POTSDAM — For 55 years, Frank A. Revetta has gathered with community members to look at the stars.
“You have to let your eyes adapt to the darkness,” Mr. Revetta said Thursday as he began his 56th year hosting free 45-minute shows at the SUNY Potsdam planetarium named in his honor.
In the basement of Stowell Hall, a quiet excitement moved through the Frank A. Revetta Planetarium as about 25 people found seats in the domed room. On long, vinyl benches, people craned their necks toward an illuminated sky.
The show was about to begin.
Opening the 17-week season of spring shows, Mr. Revetta focused on northern circumpolar constellations, which are groups of stars that center around the north star, Polaris, and are visible in the northern hemisphere all year round.
Five constellations are considered northern circumpolar, as they never set below the horizon: Ursa Major, Ursa Minor, Draco, Cepheus and Cassiopeia.
Beginning with Ursa Major, or the Big Dipper, Mr. Revetta pointed to the bowl-and-handle constellation using an arrowed laser pointer. In the north country February sky, at about 44.5 degrees latitude, the Big Dipper’s seven stars can be seen in the clear northeastern sky.
Just west of the Big Dipper, Mr. Revetta said, Ursa Minor, or the Little Dipper, is also comprised of seven stars, including Polaris at the tip of the handle. Around Polaris, all other stars in the northern hemisphere appear to rotate each year because of the Earth’s orbit around the sun.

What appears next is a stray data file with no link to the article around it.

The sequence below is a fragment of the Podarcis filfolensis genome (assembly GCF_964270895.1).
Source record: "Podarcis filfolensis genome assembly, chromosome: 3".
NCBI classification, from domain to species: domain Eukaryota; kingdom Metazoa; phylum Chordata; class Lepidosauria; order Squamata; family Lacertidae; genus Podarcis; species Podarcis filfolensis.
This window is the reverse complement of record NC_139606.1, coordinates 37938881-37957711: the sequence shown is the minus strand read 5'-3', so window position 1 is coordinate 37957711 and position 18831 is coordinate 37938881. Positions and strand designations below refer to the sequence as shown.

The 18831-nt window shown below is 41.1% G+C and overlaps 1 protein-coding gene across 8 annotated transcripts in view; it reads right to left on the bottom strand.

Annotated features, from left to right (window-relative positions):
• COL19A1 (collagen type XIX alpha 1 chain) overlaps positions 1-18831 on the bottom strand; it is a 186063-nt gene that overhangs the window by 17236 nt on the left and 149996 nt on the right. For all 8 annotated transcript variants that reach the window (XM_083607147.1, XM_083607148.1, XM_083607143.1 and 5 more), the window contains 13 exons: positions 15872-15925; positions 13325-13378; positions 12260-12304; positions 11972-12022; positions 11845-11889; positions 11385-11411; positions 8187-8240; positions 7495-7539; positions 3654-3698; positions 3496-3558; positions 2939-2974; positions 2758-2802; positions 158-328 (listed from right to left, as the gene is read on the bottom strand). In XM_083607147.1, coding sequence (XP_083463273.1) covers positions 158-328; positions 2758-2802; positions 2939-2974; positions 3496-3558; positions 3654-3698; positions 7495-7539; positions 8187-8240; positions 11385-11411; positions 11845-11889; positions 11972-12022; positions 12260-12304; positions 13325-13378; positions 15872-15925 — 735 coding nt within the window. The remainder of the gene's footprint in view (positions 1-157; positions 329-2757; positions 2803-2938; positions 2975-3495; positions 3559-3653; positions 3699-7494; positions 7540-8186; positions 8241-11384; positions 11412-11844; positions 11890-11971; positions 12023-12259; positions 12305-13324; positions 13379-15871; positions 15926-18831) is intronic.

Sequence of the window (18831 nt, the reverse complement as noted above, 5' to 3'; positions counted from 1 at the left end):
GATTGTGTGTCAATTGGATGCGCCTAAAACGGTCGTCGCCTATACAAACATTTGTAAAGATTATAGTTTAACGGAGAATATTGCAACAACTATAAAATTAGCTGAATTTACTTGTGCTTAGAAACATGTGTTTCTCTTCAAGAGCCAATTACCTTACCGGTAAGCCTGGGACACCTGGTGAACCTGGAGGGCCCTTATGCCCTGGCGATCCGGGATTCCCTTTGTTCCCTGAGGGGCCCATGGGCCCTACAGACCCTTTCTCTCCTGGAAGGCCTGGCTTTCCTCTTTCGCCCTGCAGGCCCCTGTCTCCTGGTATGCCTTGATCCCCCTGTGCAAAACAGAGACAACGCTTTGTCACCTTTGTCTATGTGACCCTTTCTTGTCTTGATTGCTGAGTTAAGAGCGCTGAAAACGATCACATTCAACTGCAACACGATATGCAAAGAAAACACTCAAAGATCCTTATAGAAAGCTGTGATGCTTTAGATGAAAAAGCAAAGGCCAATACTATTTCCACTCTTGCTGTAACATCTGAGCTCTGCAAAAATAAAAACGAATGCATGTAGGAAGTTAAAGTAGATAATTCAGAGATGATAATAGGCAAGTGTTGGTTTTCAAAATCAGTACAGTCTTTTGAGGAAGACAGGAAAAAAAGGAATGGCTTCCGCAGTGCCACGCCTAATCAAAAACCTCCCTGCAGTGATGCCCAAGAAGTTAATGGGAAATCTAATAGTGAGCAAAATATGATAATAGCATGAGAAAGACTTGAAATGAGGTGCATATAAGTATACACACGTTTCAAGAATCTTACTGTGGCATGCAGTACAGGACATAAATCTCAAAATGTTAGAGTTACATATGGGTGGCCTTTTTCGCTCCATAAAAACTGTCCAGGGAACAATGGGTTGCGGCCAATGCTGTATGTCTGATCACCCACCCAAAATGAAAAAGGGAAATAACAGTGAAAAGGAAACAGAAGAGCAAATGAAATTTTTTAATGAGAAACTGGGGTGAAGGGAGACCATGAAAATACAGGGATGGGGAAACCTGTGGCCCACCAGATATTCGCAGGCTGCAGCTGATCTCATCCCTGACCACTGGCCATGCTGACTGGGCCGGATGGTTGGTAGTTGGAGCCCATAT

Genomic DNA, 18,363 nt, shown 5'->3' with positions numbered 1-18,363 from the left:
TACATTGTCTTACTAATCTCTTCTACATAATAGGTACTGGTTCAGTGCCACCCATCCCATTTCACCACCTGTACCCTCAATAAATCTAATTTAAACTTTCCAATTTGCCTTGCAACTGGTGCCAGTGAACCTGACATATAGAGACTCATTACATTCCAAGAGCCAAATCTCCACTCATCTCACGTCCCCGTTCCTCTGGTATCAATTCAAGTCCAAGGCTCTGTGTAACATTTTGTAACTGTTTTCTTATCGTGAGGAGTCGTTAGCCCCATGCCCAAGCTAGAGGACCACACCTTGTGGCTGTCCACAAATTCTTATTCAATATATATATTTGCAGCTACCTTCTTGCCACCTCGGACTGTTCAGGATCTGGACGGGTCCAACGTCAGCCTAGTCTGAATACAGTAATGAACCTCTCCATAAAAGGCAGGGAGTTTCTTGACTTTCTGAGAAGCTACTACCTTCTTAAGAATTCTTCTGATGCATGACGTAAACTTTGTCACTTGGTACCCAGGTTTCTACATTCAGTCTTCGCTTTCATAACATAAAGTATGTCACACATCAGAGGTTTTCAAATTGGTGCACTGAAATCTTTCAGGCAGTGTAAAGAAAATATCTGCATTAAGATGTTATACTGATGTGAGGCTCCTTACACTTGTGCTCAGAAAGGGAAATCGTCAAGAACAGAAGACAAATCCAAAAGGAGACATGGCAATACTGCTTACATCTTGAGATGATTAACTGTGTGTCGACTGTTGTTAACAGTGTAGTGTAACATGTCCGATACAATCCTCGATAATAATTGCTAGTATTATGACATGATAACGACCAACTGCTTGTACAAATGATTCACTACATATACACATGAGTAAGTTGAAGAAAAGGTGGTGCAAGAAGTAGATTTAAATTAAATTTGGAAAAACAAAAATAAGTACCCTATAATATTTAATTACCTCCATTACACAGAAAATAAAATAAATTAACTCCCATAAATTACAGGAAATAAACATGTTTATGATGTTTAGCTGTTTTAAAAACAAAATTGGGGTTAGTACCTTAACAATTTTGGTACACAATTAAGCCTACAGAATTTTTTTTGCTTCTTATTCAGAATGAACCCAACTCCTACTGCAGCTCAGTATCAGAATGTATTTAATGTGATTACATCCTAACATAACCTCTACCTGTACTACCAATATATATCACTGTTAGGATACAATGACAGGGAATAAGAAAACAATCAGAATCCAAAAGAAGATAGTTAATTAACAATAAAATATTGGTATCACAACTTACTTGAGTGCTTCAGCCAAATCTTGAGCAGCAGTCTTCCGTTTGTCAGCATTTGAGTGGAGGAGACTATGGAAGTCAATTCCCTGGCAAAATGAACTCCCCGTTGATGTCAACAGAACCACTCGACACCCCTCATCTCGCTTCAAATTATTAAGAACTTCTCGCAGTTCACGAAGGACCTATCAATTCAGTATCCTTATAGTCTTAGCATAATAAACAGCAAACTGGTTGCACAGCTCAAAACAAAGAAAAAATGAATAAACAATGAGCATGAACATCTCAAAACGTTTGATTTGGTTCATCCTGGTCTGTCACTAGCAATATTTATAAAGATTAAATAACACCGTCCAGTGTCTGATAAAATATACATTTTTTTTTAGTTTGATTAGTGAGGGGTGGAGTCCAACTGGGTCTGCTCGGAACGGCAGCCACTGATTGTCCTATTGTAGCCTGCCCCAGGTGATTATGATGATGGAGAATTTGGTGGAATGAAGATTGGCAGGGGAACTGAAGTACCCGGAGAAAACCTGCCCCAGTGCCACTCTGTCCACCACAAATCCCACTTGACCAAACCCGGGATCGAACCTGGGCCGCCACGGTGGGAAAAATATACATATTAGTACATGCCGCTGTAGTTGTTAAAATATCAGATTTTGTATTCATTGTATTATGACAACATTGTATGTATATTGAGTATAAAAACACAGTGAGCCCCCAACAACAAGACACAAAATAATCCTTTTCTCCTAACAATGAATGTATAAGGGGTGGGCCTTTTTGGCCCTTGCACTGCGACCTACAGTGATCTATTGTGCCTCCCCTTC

As the earth rotates, stars appear to also be rotating around a fixed Polaris — the Big Dipper appears higher in the northern sky in the spring, then in the northwestern sky in the summer and near the northern horizon in the fall.
“That’s the first one to find,” Mr. Revetta said of the Big Dipper, as two “pointer” stars in the Dipper’s bowl point west, directly to Polaris.
In between the two Dippers, the tail of a dragon winds its way down toward the horizon, meeting up with the dragon’s body just below the Little Dipper. Draco the dragon seems to crane its own head, as viewers do, west of the Little Dipper near the horizon.
The “royal family” completes the five northern circumpolar constellations: King Cepheus and Queen Cassiopeia.
Situated west of Polaris, Cepheus looks like a simple sketch of a house, with a triangle roof and square base. And next to the king, sits the queen made of five stars, “who always bragged about how beautiful she was” in Greek mythology, Mr. Revetta said.
The winter positions of all stars visible in Potsdam will seem to shift counterclockwise around Polaris across seasons, Mr. Revetta reminded his audience, a mix of families with young children, area students and curious community members.
In next week’s Thursday planetarium show, starting at 4 p.m., Mr. Revetta will cover “North Star (Polaris)” in more detail.